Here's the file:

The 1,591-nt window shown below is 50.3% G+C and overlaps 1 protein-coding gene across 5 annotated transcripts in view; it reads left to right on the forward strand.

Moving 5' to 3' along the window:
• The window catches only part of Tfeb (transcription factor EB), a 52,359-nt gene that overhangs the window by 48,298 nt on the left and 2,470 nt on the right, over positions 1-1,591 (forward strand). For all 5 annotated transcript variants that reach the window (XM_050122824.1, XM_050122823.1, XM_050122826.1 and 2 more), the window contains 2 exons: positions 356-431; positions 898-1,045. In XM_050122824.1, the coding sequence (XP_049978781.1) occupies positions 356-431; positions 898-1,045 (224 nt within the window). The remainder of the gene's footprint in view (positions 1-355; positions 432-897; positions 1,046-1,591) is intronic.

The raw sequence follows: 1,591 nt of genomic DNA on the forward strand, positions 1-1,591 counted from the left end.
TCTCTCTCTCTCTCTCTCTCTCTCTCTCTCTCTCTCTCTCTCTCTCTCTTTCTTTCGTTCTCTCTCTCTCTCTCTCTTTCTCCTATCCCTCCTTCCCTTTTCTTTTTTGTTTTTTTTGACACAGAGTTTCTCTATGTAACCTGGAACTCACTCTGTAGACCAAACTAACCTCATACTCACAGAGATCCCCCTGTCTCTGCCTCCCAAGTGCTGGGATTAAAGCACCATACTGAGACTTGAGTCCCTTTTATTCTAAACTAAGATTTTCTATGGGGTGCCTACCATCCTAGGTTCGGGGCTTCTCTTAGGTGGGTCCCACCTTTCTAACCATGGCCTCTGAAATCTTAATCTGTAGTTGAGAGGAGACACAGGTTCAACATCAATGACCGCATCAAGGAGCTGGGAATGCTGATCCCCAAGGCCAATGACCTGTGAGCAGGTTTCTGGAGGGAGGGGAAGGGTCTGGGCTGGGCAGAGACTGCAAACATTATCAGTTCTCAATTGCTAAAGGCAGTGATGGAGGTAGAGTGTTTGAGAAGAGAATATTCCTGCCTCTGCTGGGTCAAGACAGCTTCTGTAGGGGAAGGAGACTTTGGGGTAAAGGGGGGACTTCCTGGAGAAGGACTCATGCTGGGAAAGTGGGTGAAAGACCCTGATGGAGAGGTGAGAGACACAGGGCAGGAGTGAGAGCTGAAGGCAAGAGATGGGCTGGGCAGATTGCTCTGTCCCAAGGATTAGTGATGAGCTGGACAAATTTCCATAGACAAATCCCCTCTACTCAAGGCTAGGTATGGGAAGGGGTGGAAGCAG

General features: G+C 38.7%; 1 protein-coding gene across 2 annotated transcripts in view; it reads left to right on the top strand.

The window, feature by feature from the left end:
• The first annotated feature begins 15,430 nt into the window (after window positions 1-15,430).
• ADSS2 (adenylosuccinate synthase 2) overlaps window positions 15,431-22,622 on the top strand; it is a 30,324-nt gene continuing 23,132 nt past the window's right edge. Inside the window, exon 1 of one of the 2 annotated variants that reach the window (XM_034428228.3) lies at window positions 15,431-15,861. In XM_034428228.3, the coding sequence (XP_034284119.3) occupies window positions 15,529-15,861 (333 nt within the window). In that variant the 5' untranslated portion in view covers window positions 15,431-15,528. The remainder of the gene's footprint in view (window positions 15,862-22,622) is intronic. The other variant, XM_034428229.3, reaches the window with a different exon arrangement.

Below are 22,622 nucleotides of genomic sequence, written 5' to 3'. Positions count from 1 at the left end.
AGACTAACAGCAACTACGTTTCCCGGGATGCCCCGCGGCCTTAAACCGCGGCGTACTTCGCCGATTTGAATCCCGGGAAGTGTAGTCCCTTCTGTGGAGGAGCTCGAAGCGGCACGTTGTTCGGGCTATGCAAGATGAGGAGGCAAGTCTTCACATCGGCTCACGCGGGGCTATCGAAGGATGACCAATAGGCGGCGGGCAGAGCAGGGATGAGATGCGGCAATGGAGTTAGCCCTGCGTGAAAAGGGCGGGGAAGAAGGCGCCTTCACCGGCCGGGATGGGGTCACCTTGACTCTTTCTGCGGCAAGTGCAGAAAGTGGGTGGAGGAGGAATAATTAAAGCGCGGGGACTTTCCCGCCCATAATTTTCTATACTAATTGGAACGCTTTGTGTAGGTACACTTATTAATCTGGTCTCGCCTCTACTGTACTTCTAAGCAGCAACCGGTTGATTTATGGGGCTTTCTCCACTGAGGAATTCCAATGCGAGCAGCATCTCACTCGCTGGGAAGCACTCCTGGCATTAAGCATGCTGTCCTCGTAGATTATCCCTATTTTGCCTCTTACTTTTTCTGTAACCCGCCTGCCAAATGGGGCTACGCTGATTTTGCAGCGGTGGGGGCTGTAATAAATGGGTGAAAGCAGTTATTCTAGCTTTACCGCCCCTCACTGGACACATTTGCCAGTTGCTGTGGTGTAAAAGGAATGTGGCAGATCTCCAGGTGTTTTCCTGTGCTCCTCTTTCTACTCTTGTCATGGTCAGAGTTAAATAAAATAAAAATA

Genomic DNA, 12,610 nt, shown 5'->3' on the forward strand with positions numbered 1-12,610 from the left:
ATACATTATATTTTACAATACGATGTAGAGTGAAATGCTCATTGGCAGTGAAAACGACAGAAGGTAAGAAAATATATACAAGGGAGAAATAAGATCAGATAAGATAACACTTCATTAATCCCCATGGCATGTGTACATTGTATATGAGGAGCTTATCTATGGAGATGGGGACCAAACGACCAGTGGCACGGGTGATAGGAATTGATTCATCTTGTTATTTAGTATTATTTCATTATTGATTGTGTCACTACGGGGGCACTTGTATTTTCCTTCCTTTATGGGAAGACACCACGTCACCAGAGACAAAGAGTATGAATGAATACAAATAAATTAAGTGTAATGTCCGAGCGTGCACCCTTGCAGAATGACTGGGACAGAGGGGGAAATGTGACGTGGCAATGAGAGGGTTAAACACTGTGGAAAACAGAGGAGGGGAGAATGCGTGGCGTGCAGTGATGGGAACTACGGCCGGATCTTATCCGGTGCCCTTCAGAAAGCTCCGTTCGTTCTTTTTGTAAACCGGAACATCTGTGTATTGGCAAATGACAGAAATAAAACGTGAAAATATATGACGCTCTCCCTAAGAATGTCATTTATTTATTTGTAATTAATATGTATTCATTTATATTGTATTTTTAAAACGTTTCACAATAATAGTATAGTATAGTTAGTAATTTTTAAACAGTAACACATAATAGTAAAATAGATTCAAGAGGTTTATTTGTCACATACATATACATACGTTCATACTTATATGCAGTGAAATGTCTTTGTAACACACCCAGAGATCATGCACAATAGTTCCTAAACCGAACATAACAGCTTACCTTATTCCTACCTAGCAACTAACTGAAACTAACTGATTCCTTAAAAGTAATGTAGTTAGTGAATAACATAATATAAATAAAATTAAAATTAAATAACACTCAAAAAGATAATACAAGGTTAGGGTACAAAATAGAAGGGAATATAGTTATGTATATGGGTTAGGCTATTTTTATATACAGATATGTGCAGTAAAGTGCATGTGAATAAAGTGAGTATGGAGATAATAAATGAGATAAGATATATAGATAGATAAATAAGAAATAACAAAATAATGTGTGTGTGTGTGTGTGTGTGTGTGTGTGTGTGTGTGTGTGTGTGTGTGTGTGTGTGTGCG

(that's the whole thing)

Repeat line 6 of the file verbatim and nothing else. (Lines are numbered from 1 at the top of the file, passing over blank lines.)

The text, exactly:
General features: G+C 38.7%; 1 protein-coding gene across 2 annotated transcripts in view; it reads left to right on the top strand.